(220.) Indeed, the Grokster Court itself specifically mentioned as part of its reasoning that in the case of peer-to-peer sharing technology and resulting dispersed infringement, "it may be impossible to enforce rights in the protected work effectively against all direct infringers, the only practical alternative being to go against the distributor of the copying device for secondary liability on a theory of contributory or vicarious infringement." Id. at 929-30. "The introduction of peer-to-peer networks presented copyright owners with an unprecedented challenge." Assaf Hamdani & Alon Klement, The Class Defense, 93 CALIF. L. REV. 685, 699-702 (2005) (describing the problems with civil litigation against dispersed defendants in the peer-to-peer context). one recent lawsuit, filed by the attorney for a company whose copyrighted pornographic goods have allegedly been infringed via BitTorrent, has attempted a "reverse class action" to reach a larger group of individuals in one fell swoop. See Nate Anderson, Reverse Class-Action? It's the Latest Tactic in the P2P Wars, Ars TECHNICA, (last updated Feb. 5, 2011).

(221.) See generally Moohr, supra note 58 (evaluating the utilitarian pros and cons of criminalizing copyright infringement, including in the context of file-sharing).

(222.) See infra discussion surrounding note 275.

(223.) This is not to imply that individual infringers, including judgment-proof ones, are entirely indifferent to being hit with damages, but the impact would likely be reduced compared to the consequences for entities that can pay.

(224.) There are some questions as to whether a few recent Federal Circuit decisions reducing the availability of monetary damages in patent infringement cases will encourage future pushes for criminal sanctions. See Uniloc USA, Inc. v. Microsoft Corp., 632 F.3d 1292, 1315 (Fed. Cir. 2011) (holding "that the 25 percent rule of thumb is a fundamentally flawed tool for determining a baseline royalty rate in a hypothetical negotiation"); v. Lansa, Inc., 594 F.3d 860, 868 (Fed. Cir. 2010) (striking down a 12.5% royalty rate because it "relied on speculative and unreliable evidence divorced from proof of economic harm linked to the claimed invention" and was "inconsistent with sound damages jurisprudence"). Some patent owners and their representatives may start asking for criminal sanctions due to fears that monetary damages are becoming more modest and thus less powerful in deterring infringement. Given the other problems with introducing criminal sanctions in this context, however, calls for statutory civil damages such as those already present in copyright appear more likely. I would like to thank Gregory Dolin and John Whealan for the conversations we had on this subject.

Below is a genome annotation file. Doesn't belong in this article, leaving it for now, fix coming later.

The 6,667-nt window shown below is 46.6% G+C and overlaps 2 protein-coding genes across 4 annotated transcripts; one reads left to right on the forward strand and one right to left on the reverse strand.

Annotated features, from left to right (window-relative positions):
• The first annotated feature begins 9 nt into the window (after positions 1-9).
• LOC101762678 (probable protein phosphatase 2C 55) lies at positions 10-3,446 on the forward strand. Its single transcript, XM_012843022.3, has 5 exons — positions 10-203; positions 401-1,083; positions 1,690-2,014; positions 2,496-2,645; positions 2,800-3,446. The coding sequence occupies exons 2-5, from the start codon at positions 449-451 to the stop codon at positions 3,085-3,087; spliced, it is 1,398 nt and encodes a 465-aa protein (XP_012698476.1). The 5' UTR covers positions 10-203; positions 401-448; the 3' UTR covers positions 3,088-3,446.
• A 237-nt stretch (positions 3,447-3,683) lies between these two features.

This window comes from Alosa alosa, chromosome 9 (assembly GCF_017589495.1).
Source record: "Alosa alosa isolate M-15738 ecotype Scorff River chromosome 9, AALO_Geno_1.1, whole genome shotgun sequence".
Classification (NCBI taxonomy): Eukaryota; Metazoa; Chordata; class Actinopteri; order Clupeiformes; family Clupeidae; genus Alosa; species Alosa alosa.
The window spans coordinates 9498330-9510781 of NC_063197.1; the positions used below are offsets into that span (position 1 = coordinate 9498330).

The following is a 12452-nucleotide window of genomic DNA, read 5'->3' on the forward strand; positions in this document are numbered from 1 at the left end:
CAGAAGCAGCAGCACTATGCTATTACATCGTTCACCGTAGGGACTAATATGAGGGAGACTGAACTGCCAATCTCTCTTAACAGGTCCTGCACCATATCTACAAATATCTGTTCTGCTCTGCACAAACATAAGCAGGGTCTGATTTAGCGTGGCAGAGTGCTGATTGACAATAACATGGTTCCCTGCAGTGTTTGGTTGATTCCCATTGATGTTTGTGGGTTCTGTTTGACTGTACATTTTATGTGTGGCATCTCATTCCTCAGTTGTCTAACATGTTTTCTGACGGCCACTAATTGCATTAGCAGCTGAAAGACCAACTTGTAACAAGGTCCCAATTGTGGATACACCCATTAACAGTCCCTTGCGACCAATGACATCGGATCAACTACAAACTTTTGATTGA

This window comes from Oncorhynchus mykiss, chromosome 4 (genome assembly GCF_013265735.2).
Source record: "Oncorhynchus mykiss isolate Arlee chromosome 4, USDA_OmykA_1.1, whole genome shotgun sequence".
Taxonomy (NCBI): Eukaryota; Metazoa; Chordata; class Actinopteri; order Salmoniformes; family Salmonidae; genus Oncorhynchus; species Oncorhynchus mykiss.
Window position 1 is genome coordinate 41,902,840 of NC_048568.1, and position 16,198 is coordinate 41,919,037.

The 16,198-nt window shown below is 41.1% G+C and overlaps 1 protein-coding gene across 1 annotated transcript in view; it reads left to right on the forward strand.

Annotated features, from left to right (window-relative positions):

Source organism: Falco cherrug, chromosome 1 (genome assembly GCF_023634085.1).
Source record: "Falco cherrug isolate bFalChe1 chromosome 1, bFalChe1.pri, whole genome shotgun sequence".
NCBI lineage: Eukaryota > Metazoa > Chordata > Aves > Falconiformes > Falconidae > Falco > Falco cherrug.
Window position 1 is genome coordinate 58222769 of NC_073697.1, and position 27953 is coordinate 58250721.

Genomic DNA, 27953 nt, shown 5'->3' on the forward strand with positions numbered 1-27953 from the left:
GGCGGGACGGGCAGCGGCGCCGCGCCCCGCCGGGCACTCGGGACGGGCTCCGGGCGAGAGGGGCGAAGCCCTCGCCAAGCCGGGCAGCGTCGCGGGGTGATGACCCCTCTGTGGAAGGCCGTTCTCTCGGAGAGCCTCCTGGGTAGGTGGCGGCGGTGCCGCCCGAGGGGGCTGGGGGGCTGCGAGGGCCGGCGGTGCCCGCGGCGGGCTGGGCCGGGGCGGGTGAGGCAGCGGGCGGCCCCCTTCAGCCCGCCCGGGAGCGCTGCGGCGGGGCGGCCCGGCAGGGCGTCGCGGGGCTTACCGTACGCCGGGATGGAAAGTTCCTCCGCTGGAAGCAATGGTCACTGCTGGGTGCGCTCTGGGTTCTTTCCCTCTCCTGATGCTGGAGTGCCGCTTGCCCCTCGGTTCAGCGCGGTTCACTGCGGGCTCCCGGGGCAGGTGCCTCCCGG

(225.) For a discussion of how theft disrupts the order of society, see supra Part II.

(226.) one study of 1000 patents found that 707 were owned by large companies, and that 293 were owned by small entities, 175 of which were individuals. John R. Allison & Mark A. Lemley, Who's Patenting What? An Empirical Exploration of Patent Prosecution, 53 VAND. L. REV. 2099, 2117 (2000).

(227.) See Mendez, supra note 189, at 43 (suggesting that criminal courts have neither the expertise nor the resources to handle patent cases). The role and abilities of criminal juries in scientifically complex cases would also require further study. In an analogous context -willfulness in civil infringement cases--one scholar (now a judge on the Federal Circuit) assessed that juries found for patent holders somewhat more often than judges did. Kimberly A. Moore, Judges, Juries, and Patent Cases--An Empirical Peek Inside the Black Box, 99 MICH. L. REV. 365, 391 (2000) (stating that juries find for patent holders on willfulness 71% of the time and judges 53%).


(229.) Id. at 229; see also Anne O. Krueger, The Political Economy of the Rent-Seeking Society, 64 AM. ECON. REV. 291, 291 (1974) (introducing the concept of rent-seeking).

(230.) Lanier Saperstein, Comment, Copyrights, Criminal Sanctions and Economic Rents: Applying the Rent Seeking Model to the Criminal Law Formulation Process, 87 J. CRIM. L. & CRIMINOLOGY 1470, 1471 (1997).

(231.) See, e.g., infra note 233 and accompanying text.

(232.) See Moohr, supra note 58, at 789-90.

(233.) Saperstein, supra note 230, at 1472. See generally Laurence R. Helfer, World Music on a U.S. Stage: A Berne/TRIPS and Economic Analysis of the Fairness in Music Licensing Act, 80 B.U. L. REV. 93, 119-39 (2000) (analyzing rent-seeking behaviors on the part of copyright owners and users in the music licensing context); Jessica Litman, Copyright Legislation and Technological Change, 68 OR. L. REV. 275, 279-80 (1989) (discussing such behaviors during the passage of the 1909 and 1976 Copyright Acts).

(234.) Saperstein, supra note 230, at 1478-79.